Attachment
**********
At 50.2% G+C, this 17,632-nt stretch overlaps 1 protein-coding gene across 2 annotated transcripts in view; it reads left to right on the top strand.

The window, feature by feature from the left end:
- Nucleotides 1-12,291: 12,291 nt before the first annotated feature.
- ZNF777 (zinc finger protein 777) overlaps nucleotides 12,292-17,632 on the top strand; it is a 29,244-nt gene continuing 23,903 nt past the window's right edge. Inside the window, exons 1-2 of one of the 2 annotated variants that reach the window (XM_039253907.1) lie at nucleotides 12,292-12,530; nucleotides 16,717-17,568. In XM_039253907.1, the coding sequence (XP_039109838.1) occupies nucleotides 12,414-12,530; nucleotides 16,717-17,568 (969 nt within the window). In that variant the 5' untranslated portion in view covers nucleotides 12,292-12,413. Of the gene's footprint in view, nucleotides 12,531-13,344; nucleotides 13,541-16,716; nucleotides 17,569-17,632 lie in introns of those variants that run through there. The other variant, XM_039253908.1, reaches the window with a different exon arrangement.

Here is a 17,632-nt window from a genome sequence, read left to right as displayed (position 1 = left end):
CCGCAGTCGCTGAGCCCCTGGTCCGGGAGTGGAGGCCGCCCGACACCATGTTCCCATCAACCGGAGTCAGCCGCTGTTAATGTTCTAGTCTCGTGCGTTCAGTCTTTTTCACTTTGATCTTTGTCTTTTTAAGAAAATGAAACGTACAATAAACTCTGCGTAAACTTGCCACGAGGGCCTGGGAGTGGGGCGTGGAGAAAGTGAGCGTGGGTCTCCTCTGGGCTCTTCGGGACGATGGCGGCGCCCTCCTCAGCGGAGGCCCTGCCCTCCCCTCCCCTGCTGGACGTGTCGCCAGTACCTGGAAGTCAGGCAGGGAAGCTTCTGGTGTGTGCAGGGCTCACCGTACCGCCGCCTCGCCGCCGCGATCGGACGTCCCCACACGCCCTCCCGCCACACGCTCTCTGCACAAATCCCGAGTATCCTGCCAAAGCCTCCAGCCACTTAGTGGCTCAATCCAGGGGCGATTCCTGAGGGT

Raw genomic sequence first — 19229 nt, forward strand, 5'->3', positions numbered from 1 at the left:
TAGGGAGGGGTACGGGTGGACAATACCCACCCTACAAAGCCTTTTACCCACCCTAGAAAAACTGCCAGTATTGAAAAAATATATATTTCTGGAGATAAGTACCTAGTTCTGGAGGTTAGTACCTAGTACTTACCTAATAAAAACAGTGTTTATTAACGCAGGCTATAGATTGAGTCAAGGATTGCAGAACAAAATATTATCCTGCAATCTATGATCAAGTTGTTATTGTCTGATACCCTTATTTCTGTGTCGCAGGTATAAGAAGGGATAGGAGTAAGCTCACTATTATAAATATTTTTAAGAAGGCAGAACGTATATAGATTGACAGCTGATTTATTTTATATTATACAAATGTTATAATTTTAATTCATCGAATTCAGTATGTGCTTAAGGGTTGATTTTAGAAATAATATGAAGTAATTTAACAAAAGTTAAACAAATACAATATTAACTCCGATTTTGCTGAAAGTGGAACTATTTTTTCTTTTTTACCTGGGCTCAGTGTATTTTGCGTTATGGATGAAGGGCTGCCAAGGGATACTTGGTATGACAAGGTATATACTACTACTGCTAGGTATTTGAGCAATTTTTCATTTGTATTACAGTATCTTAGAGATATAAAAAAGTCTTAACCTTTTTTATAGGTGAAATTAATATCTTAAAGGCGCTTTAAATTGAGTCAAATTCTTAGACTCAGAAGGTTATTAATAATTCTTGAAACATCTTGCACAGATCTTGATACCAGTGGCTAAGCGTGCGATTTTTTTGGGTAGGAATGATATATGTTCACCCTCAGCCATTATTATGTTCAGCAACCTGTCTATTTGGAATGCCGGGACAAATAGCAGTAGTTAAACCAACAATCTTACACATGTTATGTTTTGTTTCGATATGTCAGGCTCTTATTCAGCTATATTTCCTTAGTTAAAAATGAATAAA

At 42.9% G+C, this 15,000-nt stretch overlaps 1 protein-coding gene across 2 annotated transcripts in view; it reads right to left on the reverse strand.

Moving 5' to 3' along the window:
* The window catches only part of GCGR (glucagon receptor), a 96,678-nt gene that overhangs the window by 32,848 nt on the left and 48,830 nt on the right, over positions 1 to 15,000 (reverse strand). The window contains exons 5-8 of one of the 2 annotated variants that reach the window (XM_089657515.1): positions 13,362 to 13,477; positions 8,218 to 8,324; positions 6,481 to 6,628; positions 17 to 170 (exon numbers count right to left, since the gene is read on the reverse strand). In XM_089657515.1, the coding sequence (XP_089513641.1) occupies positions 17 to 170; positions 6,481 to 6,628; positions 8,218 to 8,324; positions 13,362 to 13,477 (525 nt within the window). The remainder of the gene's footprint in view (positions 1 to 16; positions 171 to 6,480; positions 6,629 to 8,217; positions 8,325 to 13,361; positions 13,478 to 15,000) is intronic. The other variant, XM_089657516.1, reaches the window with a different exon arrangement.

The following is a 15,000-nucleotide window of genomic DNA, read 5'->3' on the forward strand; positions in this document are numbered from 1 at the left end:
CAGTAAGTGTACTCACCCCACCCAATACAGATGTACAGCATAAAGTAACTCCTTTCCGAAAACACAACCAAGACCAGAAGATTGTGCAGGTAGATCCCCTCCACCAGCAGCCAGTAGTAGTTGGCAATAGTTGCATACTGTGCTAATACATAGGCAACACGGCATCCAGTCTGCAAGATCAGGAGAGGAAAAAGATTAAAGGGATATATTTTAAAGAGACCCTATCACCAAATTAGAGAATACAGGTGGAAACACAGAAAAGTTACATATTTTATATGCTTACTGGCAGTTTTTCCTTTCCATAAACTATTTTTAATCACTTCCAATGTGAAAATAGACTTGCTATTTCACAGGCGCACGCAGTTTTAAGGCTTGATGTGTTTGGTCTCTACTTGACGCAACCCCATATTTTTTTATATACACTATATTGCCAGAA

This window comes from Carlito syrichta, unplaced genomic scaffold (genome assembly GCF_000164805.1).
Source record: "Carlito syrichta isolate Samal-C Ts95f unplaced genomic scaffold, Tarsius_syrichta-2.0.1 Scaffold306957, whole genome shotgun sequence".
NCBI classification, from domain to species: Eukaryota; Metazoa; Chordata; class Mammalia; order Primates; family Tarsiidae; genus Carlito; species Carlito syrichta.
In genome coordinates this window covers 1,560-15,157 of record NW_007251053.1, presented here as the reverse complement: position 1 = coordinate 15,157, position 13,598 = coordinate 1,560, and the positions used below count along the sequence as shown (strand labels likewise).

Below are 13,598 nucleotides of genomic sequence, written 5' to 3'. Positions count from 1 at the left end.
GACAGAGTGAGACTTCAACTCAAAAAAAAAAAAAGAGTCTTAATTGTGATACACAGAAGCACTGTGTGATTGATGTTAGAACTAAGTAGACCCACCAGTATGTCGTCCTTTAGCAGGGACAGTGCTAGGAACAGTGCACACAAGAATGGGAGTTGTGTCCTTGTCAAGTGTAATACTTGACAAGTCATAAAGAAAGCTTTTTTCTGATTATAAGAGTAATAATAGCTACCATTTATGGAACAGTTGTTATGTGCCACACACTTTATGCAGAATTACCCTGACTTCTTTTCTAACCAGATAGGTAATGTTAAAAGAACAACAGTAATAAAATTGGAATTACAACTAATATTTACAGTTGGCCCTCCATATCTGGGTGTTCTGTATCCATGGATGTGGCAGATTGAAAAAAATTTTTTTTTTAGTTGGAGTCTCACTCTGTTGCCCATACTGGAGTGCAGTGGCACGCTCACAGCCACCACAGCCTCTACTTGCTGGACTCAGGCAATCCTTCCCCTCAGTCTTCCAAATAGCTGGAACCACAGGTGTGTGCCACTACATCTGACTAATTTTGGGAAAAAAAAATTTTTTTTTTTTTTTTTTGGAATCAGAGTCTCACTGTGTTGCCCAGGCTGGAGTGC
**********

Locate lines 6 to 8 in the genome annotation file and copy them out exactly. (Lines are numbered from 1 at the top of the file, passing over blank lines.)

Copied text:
CCGCAGTCGCTGAGCCCCTGGTCCGGGAGTGGAGGCCGCCCGACACCATGTTCCCATCAACCGGAGTCAGCCGCTGTTAATGTTCTAGTCTCGTGCGTTCAGTCTTTTTCACTTTGATCTTTGTCTTTTTAAGAAAATGAAACGTACAATAAACTCTGCGTAAACTTGCCACGAGGGCCTGGGAGTGGGGCGTGGAGAAAGTGAGCGTGGGTCTCCTCTGGGCTCTTCGGGACGATGGCGGCGCCCTCCTCAGCGGAGGCCCTGCCCTCCCCTCCCCTGCTGGACGTGTCGCCAGTACCTGGAAGTCAGGCAGGGAAGCTTCTGGTGTGTGCAGGGCTCACCGTACCGCCGCCTCGCCGCCGCGATCGGACGTCCCCACACGCCCTCCCGCCACACGCTCTCTGCACAAATCCCGAGTATCCTGCCAAAGCCTCCAGCCACTTAGTGGCTCAATCCAGGGGCGATTCCTGAGGGT

Raw genomic sequence first — 19229 nt, forward strand, 5'->3', positions numbered from 1 at the left:
TAGGGAGGGGTACGGGTGGACAATACCCACCCTACAAAGCCTTTTACCCACCCTAGAAAAACTGCCAGTATTGAAAAAATATATATTTCTGGAGATAAGTACCTAGTTCTGGAGGTTAGTACCTAGTACTTACCTAATAAAAACAGTGTTTATTAACGCAGGCTATAGATTGAGTCAAGGATTGCAGAACAAAATATTATCCTGCAATCTATGATCAAGTTGTTATTGTCTGATACCCTTATTTCTGTGTCGCAGGTATAAGAAGGGATAGGAGTAAGCTCACTATTATAAATATTTTTAAGAAGGCAGAACGTATATAGATTGACAGCTGATTTATTTTATATTATACAAATGTTATAATTTTAATTCATCGAATTCAGTATGTGCTTAAGGGTTGATTTTAGAAATAATATGAAGTAATTTAACAAAAGTTAAACAAATACAATATTAACTCCGATTTTGCTGAAAGTGGAACTATTTTTTCTTTTTTACCTGGGCTCAGTGTATTTTGCGTTATGGATGAAGGGCTGCCAAGGGATACTTGGTATGACAAGGTATATACTACTACTGCTAGGTATTTGAGCAATTTTTCATTTGTATTACAGTATCTTAGAGATATAAAAAAGTCTTAACCTTTTTTATAGGTGAAATTAATATCTTAAAGGCGCTTTAAATTGAGTCAAATTCTTAGACTCAGAAGGTTATTAATAATTCTTGAAACATCTTGCACAGATCTTGATACCAGTGGCTAAGCGTGCGATTTTTTTGGGTAGGAATGATATATGTTCACCCTCAGCCATTATTATGTTCAGCAACCTGTCTATTTGGAATGCCGGGACAAATAGCAGTAGTTAAACCAACAATCTTACACATGTTATGTTTTGTTTCGATATGTCAGGCTCTTATTCAGCTATATTTCCTTAGTTAAAAATGAATAAA